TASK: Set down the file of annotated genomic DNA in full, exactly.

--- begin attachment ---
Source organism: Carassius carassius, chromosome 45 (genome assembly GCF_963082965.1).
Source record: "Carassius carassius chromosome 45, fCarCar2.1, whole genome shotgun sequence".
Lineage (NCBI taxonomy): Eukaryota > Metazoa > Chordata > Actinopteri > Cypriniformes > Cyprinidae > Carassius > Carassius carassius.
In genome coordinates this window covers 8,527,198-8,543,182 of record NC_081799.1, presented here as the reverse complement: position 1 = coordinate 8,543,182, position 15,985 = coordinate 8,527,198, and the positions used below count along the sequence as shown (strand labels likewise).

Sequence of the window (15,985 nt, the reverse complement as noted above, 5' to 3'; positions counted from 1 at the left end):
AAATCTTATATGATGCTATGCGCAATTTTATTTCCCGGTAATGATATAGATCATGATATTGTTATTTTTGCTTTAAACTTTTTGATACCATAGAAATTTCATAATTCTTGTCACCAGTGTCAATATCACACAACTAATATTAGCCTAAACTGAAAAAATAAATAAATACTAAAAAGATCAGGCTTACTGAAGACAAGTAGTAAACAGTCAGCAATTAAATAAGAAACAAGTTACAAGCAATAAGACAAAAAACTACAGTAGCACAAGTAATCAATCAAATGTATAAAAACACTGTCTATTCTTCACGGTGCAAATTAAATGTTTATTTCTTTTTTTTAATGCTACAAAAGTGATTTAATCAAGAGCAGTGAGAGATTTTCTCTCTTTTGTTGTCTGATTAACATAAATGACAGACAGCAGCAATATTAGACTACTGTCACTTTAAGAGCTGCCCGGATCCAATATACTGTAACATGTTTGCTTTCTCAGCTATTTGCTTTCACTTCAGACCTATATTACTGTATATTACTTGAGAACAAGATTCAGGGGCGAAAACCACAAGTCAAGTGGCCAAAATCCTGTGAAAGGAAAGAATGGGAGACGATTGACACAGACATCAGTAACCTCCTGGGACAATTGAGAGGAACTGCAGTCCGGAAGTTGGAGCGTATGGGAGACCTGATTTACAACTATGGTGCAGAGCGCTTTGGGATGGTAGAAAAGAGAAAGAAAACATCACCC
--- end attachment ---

Source organism: Carassius carassius, chromosome 45 (genome assembly GCF_963082965.1).
Source record: "Carassius carassius chromosome 45, fCarCar2.1, whole genome shotgun sequence".
Lineage (NCBI taxonomy): Eukaryota > Metazoa > Chordata > Actinopteri > Cypriniformes > Cyprinidae > Carassius > Carassius carassius.
In genome coordinates this window covers 8,527,198-8,543,182 of record NC_081799.1, presented here as the reverse complement: position 1 = coordinate 8,543,182, position 15,985 = coordinate 8,527,198, and the positions used below count along the sequence as shown (strand labels likewise).

Sequence of the window (15,985 nt, the reverse complement as noted above, 5' to 3'; positions counted from 1 at the left end):
AAATCTTATATGATGCTATGCGCAATTTTATTTCCCGGTAATGATATAGATCATGATATTGTTATTTTTGCTTTAAACTTTTTGATACCATAGAAATTTCATAATTCTTGTCACCAGTGTCAATATCACACAACTAATATTAGCCTAAACTGAAAAAATAAATAAATACTAAAAAGATCAGGCTTACTGAAGACAAGTAGTAAACAGTCAGCAATTAAATAAGAAACAAGTTACAAGCAATAAGACAAAAAACTACAGTAGCACAAGTAATCAATCAAATGTATAAAAACACTGTCTATTCTTCACGGTGCAAATTAAATGTTTATTTCTTTTTTTTAATGCTACAAAAGTGATTTAATCAAGAGCAGTGAGAGATTTTCTCTCTTTTGTTGTCTGATTAACATAAATGACAGACAGCAGCAATATTAGACTACTGTCACTTTAAGAGCTGCCCGGATCCAATATACTGTAACATGTTTGCTTTCTCAGCTATTTGCTTTCACTTCAGACCTATATTACTGTATATTACTTGAGAACAAGATTCAGGGGCGAAAACCACAAGTCAAGTGGCCAAAATCCTGTGAAAGGAAAGAATGGGAGACGATTGACACAGACATCAGTAACCTCCTGGGACAATTGAGAGGAACTGCAGTCCGGAAGTTGGAGCGTATGGGAGACCTGATTTACAACTATGGTGCAGAGCGCTTTGGGATGGTAGAAAAGAGAAAGAAAACATCACCC